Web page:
The Rebel defensive line isn’t quite as experienced as its offensive counterpart, senior EDGE defensive end Adam Plant (6 2021 starts 11 games), senior defensive tackle Eliel Ehimare (9 2021 starts in 12 games), and senior nose tackle Tavis Malakius (1 2021 start in 12 games). Assess how this position group has jelled since the season began and how they have performed through the first three games.
It’s been a pleasant surprise to see the Rebel defensive line play so well. They have been able to get into the backfield and get pressure on the quarterback and create tackles for loss. The Rebels suffered an injury to nose tackle Naki Fahina in the first game, but Adam Plant Jr., Eliel Ehimare, Tavis Malakius, and Darius Johnson have stepped up and been an important part of the Rebels having success in controlling the line of scrimmage. A goal for them in the offseason was to control the line of scrimmage and stop the run. If they were able to stop the run, they felt like this was going to be a good indicator that they were going to be successful as a defense. So far, they’ve done a good job with that and it’s led to success for the defense as a whole.
Senior MIKE linebacker Austin Ajiake is again off to a hot start this season leading the team in tackles with 24.0, while also chipping in 3.0 tackles-for-loss, 1.0 sacks, and an interception. How big of a steadying influence is he on the other two starting linebackers, senior WILL linebacker Kyle Beaudry (4 2021 starts in 12 games), and former Utah State Aggie transfer senior STUD linebacker Elijah Shelton (0 games played in 2021)?
Ajiake is one of the steady forces on the UNLV defense and he’s grown into his role nicely. Having him as the rock to the Rebel linebacking room has been a plus. Beaudry is playing a lot more minutes and Shelton has been a nice addition to the room. The Rebels needed to fill the void left by Jacoby Windmon and it appears this trio will do a serviceable job at doing that. They will be needed to help the Rebels top the run, and so far they have been able to do that.
The Rebels defensive scheme prefers to use five defensive backs and overwhelm opposing offenses with an aggressive secondary. Behind the experience of junior cornerback Nohl Williams (8 2021 starts in 10 games), sophomore Iowa State transfer safety Jordyn Morgan (12 games), sophomore cornerback Cameron Oliver (11 2021 starts in 12 games), and the inexperience of sophomore safety Johnathan Baldwin (1 2021 start in 7 games) and junior Nickelback Jerrae Williams (no games in 2021 or 2020) there seems to be a good mix of experience and youth. How have the older three players helped the younger two players grow up in a hurry against a challenging mix of early season 2022 opponents?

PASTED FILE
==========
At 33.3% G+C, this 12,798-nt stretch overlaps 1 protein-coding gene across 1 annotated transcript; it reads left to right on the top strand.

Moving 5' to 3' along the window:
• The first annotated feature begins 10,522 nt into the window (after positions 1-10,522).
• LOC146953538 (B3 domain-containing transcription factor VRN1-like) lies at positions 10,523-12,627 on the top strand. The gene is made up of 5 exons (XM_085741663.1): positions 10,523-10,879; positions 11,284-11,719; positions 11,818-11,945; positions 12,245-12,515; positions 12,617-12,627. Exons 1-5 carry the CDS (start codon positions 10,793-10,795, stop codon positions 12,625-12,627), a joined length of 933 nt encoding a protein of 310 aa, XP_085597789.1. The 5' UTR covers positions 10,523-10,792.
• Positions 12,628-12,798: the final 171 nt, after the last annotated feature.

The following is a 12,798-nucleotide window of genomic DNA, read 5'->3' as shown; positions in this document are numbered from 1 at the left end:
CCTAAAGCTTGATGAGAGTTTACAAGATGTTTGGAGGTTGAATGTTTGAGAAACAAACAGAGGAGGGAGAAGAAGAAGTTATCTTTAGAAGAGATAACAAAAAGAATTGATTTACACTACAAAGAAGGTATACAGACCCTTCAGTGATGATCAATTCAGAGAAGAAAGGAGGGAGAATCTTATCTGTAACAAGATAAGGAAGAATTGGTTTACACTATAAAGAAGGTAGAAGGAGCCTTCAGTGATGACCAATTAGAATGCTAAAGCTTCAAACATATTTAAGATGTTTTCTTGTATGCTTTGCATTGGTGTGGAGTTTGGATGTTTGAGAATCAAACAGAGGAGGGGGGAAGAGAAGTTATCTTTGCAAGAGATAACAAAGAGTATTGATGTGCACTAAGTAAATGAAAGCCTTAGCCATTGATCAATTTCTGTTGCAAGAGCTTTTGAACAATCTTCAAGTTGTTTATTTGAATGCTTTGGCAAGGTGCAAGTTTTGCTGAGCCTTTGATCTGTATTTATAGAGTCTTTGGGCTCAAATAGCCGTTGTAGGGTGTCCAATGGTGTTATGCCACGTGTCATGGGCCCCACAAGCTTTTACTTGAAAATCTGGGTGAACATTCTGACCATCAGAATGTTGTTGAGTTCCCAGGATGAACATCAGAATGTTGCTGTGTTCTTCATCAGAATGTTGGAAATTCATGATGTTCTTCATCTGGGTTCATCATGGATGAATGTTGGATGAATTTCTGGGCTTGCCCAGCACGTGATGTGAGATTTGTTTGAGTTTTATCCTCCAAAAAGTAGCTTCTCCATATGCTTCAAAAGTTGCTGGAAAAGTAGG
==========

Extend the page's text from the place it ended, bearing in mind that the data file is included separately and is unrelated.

UNLV’s secondary is very young if you just look at their class standing, but a lot of the young guys have logged a lot of minutes. The coaches want the more seasoned players to use that experience to help guide the younger players. Nohl Williams was one of the players who got a lot of playing time as a true freshman in 2020. Now, he’s one of the leaders, along with Jerrae Williams who made an impact while he sat out last year and played on the scout team. Cameron Oliver is another player that the coaches have touted as someone who has made a lot of improvements this offseason. The secondary has been the weakest link on the Rebels’ defense, but it appears this group could provide a step up in play.
Sixth-year senior kicker Daniel Gutierrez has a reputation for having a HUGE leg and has connected on 37 of 45 career field goal attempts BUT has been limited to just one attempt in 2022, a 39-yarder against Idaho State that he hit. Describe just how big a leg Gutierrez has, and talk about his overall importance to the success of the Rebels in 2022.
Having a kicker like Gutierrez makes Arroyos’ job a lot easier. After Charles Williams and Jacoby Windmon, Gutierrez was the most reliable and productive player on the team. Given how many close games the Rebels had last year, they could be in just as many this year. I think having Gutierrez’s leg will be a benefit if UNLV is in any close games and has a sure-bet kicker that could get them three points.
The Rebels have now opened the 2022 season 2 and 1, with a 52-21 win over Idaho State, a tough 14-20 late-game loss to the University of California and you rebounded with a 58-27 win over the University of North Texas. Did anything the Rebels have done thus far surprise you at all and what has really stood out to you?
I am really surprised UNLV blew out North Texas. I expected it to be a close win for the Rebels, if not, they pull away late and make the final margin bigger than what the game indicated. But the way they put away North Texas surprised me. Now, we will see if they can do it on the road (after failing at Cal) and against a conference team. What I’ve been most surprised by is the defense. They’ve done a great job of working to get into the backfield and winning battles at the line of scrimmage. Even though they have given up a few big plays, it’s a good sign they’ve shown they can make second-half adjustments and put together quality second halves.